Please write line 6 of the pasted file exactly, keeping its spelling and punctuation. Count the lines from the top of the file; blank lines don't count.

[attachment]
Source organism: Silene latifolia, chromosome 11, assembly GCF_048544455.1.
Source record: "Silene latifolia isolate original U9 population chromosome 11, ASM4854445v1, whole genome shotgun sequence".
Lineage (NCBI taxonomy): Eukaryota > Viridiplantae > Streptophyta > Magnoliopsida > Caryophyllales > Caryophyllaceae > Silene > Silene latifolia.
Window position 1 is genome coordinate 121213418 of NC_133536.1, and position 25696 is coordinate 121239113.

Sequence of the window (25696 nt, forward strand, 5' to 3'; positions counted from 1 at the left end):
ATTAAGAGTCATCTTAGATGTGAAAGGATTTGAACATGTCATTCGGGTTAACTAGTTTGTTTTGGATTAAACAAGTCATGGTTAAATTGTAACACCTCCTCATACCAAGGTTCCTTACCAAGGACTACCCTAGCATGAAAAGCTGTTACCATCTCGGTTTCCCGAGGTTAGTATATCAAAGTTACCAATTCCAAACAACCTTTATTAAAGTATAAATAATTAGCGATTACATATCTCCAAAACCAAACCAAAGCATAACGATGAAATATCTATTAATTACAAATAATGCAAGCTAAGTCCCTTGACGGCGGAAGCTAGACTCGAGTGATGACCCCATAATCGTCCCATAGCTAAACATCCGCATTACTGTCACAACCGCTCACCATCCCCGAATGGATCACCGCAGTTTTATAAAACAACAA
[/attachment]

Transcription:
ATTAAGAGTCATCTTAGATGTGAAAGGATTTGAACATGTCATTCGGGTTAACTAGTTTGTTTTGGATTAAACAAGTCATGGTTAAATTGTAACACCTCCTCATACCAAGGTTCCTTACCAAGGACTACCCTAGCATGAAAAGCTGTTACCATCTCGGTTTCCCGAGGTTAGTATATCAAAGTTACCAATTCCAAACAACCTTTATTAAAGTATAAATAATTAGCGATTACATATCTCCAAAACCAAACCAAAGCATAACGATGAAATATCTATTAATTACAAATAATGCAAGCTAAGTCCCTTGACGGCGGAAGCTAGACTCGAGTGATGACCCCATAATCGTCCCATAGCTAAACATCCGCATTACTGTCACAACCGCTCACCATCCCCGAATGGATCACCGCAGTTTTATAAAACAACAA